Tuesday, July 28, 2009
The Richest Man in Town
Summary: Secretly, if not overtly, almost everyone in America desires to become rich: to make it big, to enjoy the fruits of the most successful life imaginable. But unfortunately, most of us don't have a clue how to reach these all too elusive goals. Quite simply, there's no definitive road map for getting there, no proven plan, and certainly very little access to those who have become "the richest man in town."
But now W. Randall Jones, the founder of Worth magazine, is about to change all that. He's traveled to one hundred different towns and cities across the country and interviewed the wealthiest resident in each. No, these are not those folks who inherited their wealth, or happen to be a CEO of a Fortune 500 company. Rather, these are the self-made types who, through hard work and ingenuity, found their own individual paths to financial success.
Remarkably, during his research, Jones found that these successful people were not so different from one another. They all shared many of the same traits and followed what the author calls the Twelve Commandments of Wealth: stay hungry (even when you're successful) . . . you really do learn more from failing than you may think . . . absolutely be your own boss, the sooner the better . . . understand that selling is the key to success . . . where you live doesn't matter . . . never retire, and other, more surprising revelations.
Practical, unique, and inspiring, this book lets you peek inside the living rooms of dozens of America's most successful people-and shows how you, too, can become THE RICHEST MAN IN TOWN.
Review: According to The Richest Man In Town by W. Randall Jones, Stephen Bisciotti is the richest man in my hometown. Do you know who is the richest man in your hometown? If you have ever wondered you can probably discover him in Jones’s new book. In addition to listing the local Donald Trumps The Richest Man In Town attempts to answer how they became so successful.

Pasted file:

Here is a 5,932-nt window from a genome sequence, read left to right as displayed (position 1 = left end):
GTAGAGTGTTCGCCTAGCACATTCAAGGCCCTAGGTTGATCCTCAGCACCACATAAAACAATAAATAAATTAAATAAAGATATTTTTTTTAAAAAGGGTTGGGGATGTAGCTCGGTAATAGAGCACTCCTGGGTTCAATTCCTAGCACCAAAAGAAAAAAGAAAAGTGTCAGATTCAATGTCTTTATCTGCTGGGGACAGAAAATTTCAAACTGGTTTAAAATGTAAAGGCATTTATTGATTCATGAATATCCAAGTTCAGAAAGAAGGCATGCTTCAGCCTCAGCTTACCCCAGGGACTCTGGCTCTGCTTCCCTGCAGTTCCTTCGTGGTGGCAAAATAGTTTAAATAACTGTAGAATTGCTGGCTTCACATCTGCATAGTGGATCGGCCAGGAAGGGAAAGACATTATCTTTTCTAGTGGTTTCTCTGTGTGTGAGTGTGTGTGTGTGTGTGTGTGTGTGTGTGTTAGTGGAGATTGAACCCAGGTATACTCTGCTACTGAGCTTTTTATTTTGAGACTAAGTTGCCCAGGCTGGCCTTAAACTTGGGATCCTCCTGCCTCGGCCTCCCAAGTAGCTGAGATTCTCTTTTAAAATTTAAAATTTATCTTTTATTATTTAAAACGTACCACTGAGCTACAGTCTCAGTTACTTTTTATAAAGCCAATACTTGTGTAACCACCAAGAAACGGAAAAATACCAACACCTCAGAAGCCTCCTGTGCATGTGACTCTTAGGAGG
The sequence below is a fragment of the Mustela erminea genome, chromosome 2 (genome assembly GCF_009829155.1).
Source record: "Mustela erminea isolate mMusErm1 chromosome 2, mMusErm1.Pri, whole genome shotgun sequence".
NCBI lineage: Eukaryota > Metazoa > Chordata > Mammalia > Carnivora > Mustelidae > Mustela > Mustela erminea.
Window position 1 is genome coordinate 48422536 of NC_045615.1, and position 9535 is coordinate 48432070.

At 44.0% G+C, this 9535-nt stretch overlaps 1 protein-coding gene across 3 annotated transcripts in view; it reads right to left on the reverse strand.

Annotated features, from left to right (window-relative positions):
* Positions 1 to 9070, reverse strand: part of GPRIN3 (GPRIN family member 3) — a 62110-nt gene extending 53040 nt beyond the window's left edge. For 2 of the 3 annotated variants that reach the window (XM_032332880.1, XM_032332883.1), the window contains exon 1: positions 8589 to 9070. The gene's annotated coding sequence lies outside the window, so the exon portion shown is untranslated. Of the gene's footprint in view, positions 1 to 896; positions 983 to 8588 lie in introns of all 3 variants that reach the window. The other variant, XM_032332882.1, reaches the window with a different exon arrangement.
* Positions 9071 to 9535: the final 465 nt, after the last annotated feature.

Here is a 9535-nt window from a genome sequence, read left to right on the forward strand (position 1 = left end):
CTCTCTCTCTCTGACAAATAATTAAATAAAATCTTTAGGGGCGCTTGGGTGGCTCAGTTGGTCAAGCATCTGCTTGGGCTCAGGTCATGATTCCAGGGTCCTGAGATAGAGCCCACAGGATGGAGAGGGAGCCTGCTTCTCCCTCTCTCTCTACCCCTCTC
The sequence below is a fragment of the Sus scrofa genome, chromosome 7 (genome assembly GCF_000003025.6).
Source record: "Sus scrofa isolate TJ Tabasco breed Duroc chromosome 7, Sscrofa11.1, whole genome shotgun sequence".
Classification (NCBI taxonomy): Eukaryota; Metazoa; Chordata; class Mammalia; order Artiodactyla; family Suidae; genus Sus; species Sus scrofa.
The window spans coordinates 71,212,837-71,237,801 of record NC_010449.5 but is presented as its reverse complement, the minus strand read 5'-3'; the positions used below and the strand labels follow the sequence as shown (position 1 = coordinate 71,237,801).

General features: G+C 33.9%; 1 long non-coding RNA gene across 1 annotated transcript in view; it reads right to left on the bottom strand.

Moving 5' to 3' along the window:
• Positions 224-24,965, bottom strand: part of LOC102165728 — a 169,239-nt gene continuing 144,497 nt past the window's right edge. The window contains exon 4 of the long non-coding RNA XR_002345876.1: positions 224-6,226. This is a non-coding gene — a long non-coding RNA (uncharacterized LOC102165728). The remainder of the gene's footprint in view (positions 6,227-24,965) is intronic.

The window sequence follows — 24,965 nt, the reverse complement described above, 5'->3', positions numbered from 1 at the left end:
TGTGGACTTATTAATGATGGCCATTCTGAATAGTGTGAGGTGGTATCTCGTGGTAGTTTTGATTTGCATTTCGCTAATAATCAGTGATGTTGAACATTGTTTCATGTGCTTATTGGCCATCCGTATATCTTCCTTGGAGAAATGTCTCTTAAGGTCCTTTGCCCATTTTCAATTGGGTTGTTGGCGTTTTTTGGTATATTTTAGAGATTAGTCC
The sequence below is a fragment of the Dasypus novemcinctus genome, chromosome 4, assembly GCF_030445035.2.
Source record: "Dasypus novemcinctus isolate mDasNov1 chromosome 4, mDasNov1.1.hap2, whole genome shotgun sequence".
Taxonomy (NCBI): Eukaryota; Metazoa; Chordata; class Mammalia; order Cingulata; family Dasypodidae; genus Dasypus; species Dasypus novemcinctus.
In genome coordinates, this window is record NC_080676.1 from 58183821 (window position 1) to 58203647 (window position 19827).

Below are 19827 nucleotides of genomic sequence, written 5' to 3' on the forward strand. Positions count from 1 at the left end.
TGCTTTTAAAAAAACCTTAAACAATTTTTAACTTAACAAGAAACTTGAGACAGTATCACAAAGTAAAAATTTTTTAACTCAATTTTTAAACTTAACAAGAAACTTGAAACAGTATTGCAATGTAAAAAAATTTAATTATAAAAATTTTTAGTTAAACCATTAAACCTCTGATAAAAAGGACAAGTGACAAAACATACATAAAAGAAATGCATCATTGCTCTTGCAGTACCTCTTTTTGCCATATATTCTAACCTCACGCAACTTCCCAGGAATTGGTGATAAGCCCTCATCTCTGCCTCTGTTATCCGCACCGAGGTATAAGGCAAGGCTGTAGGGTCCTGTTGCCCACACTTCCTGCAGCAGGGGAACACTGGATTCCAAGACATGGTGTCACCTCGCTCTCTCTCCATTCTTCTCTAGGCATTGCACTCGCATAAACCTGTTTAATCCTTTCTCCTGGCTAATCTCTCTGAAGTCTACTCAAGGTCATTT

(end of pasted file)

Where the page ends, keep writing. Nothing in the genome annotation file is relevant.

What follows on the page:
To that end Jones interviews many of the richest men, from both large and small towns, to discern the twelve commandments of wealth:
-- Seek Money for Money’s Sake and Ye Shall Not Find
-- Find Your Perfect Pitch
-- Be Your Own Boss
-- Get Addicted to Ambition
-- Wake Up Early—Be Early
-- Don’t Set Goals – Execute or Get Executed
-- Fail to Succeed
-- Location Doesn’t Matter
-- Moor Yourself to Morals
-- Say Yes To Sales
-- Borrow from the Best – and the Worst
-- Never Retire
Many above the commandments are counter-intuitive and it was interesting to read how taking the proverbial road not taken led to their success. I also enjoyed the vignettes of various wealthy men. For example, I learned that Dell Computer wasn’t Michael Dell’s first business. Rather he started at age twelve by selling stamps on consignment and made $2,000! Not many twelve year olds have that drive or success. The Richest Man In Town is filled with other equally awe-inspiring stories.
As in everything in life, there is a downside to being the richest man in town. For instance, Leroy Landhuis, the richest man in Colorado Springs, confesses, “I have not been successful in my personal life the way I would have liked to be. My marriage wasn’t successful and at times, I have been much too occupied with business.” Such candid admissions, however, are few in far between in The Richest Man In Town.
It is clear that Jones is enamored with his subjects. In fact, he admits, “as hard as I tried to be a totally dispassionate journalistic observer of these big buck creators, I found that a very, difficult, near impossible task.” A little journalistic distant, however, might have led to more insights and made a more balanced view. Still if you are curious as to what it is like to cruise down the yellow brick road of success then The Richest Man In Town provides a front row seat!